So some time last Thursday I finished copying all of the files that need to be shuttled from one network to the other. (Huzzah.) Well, mostly. There were still x percentage of files that couldn’t be copied for one reason or another, and I may go back and try those again when I do my mandatory second sweep later on, but be that as it may. Mostly finished, I e-mailed my IT support guy on Friday morning to see if he was available to physically swap the drive where I had been loading the files from my unclassified workstation to my classified workstation.
Just so we’re clear here: the unclassified and classified networks are completely separate. They are distinct from one another in the physical sense and the virtual sense. In my cubicle I have one monitor, one keyboard and one mouse. I also have a switchbox which connects those aforementioned peripherals to two separate tower terminals, one of which is then connected via cable to the unclassified network while the other is connected via cable to the classified network. In order to access either network I have to first log in to the appropriate workstation, which entails physically inserting an access card into an electronic reader and then inputting a PIN. Predictably, I have two separate access cards, one for the low-security side and one for high-security.
Right, so in the afternoon on Friday I hear back from my IT guy and he says he’ll be right over. I log off my low-security workstation and wander off for a bit, while he powers the computer down and removes the drive and swaps it over to the high side. My guy is done by the time I get back so he suggests that, first, I log on to my low-security machine and make sure he took the right drive out. Ha ha. So I do, and everything looks correct. Second, I need to log in on the high side and make sure the portable drive is now visible there, since that’ll be my starting point for copying the files up. So I get out my classified access card and put it in the card reader and lean back while the “reading card …” message cycles. And cycles. And cycles. And cycles.
I hadn’t logged on to the high side in about two days or so, but hadn’t had any trouble then. My IT guy suggested I restart the classified computer and try again. I did, to no avail. He suggested we go over to the communal classified workstation and see if I could log in there. I could not. He walked me all the way back to the IT supply area on the opposite side of our floor, got me a new card reader, had me hook it up to my secure workstation, and had me try one more time. Still couldn’t get in.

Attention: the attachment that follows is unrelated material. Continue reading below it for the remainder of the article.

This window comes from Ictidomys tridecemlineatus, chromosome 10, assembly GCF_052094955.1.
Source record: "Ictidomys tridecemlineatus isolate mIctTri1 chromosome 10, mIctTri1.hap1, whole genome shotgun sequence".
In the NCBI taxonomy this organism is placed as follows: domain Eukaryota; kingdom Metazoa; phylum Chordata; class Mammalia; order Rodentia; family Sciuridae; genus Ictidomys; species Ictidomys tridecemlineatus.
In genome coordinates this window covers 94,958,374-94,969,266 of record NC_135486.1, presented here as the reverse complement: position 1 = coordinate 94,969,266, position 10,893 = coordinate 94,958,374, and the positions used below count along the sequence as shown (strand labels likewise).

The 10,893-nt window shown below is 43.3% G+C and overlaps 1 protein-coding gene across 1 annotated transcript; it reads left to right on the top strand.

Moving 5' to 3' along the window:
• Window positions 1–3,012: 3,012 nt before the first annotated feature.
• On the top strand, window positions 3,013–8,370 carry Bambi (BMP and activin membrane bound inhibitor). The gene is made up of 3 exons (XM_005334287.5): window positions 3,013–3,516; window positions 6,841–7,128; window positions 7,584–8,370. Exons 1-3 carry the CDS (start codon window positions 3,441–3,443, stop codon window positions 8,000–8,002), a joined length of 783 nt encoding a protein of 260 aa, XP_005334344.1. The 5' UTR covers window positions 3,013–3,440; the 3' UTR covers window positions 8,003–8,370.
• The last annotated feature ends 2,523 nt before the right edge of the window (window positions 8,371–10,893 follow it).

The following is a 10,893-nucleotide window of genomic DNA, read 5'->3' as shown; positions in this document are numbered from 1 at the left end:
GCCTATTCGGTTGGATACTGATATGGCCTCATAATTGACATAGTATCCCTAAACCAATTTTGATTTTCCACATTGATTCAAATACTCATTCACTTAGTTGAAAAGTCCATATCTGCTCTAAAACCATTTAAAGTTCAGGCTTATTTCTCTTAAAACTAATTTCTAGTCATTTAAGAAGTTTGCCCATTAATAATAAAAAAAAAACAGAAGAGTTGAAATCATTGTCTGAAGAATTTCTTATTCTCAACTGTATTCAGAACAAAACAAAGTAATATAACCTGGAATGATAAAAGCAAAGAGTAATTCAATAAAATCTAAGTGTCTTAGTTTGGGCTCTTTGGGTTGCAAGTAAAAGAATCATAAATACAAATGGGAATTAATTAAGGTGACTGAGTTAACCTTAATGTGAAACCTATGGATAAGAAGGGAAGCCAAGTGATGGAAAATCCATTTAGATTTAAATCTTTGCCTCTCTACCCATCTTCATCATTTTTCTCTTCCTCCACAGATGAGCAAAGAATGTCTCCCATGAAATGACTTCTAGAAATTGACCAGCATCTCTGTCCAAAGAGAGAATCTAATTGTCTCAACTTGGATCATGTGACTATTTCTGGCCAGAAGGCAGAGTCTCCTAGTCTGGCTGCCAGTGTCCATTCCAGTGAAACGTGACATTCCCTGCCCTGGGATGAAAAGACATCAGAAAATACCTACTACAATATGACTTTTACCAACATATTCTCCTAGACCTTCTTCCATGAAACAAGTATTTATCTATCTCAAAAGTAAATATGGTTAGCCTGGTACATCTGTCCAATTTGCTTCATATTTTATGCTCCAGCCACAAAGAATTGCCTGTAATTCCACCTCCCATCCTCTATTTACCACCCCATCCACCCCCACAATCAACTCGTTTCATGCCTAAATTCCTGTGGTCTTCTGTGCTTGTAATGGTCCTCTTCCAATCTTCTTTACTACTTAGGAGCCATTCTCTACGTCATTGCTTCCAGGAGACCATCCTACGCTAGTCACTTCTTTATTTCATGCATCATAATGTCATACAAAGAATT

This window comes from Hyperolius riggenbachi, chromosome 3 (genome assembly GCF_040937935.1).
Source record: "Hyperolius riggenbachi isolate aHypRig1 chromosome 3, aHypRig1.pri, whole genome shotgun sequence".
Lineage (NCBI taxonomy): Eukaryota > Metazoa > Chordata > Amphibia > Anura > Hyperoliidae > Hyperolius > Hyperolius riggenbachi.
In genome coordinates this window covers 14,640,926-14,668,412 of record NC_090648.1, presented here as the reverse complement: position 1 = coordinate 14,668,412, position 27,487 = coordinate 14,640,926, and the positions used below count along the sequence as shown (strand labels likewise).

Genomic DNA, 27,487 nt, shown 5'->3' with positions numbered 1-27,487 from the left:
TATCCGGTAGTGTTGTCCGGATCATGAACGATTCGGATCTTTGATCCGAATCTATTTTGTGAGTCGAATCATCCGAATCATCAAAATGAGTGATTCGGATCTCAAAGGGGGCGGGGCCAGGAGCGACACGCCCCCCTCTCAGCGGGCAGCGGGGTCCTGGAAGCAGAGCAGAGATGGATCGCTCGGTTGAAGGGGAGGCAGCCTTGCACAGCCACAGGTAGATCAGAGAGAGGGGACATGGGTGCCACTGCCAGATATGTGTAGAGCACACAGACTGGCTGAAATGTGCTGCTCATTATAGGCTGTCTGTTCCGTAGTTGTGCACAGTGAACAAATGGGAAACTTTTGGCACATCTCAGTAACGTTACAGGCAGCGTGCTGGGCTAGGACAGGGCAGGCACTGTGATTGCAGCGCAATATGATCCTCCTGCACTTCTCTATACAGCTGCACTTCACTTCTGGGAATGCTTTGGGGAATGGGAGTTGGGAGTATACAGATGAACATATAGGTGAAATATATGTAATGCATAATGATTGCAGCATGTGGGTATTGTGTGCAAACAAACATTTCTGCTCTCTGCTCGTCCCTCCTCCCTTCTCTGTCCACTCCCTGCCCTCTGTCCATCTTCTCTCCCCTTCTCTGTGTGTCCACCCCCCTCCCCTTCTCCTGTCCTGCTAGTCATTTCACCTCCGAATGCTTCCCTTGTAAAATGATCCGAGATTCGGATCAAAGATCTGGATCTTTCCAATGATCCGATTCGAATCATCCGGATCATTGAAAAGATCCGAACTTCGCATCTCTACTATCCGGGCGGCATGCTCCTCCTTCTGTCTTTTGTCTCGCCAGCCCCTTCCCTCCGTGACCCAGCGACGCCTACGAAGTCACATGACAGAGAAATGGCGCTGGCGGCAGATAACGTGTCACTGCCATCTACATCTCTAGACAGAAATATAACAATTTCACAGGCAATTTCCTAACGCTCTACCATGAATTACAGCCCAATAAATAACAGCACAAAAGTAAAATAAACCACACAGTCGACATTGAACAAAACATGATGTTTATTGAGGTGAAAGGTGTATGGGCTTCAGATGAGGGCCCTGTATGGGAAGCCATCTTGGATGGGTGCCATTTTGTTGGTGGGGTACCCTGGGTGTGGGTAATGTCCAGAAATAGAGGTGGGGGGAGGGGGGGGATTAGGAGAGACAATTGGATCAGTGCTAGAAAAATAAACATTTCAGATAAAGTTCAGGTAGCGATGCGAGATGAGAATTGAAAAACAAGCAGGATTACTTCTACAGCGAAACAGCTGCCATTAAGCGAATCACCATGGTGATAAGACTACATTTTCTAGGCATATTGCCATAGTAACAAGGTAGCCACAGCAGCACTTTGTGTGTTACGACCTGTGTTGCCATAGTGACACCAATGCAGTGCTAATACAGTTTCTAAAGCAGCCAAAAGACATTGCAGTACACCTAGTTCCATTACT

So the inescapable conclusion was that somehow my access card had gotten broken and would need to be replaced. Which is a bit of a process, as you can well imagine. Nobody who controls that re-issuing process was in on Friday, but I composed an e-mail explaining the need for the request and sent it off anyway. Fortunately I heard back first thing this morning that my request was received and I would be notified when the new card was in. Meanwhile, there’s nothing I can do on my project. Granted, at least half (and arguably the much more important half) of the project is in someone else’s hands now, as I need my server configured and someone else has been tasked with taking care of that for me, and that’s not supposed to be completed until the end of the week, but if it does get completed I would have no way of checking or testing it because I have no way of gaining access to the classified network at all. All I can do is hope that my new access card shows up before I become the chokepoint for the project moving forward, especially know that we’re so close to the finish line.
But is it any wonder that this weekend, when I took my family to a cookout at our friends’ house and caught up with some people I hadn’t seen in too long, that I spent a fair amount of time telling folks that I was feeling very much done with my current job. I still don’t want to burn bridges by leaving mid-project, but once this beast is off my back, I can’t imagine I’ll wait too long to start investigating the potential existence of greener pastures. This job has a lot of good perks, and I have tons of practice in dealing with the inevitable institutional frustrations of it, but at a certain point enough is enough, even for me.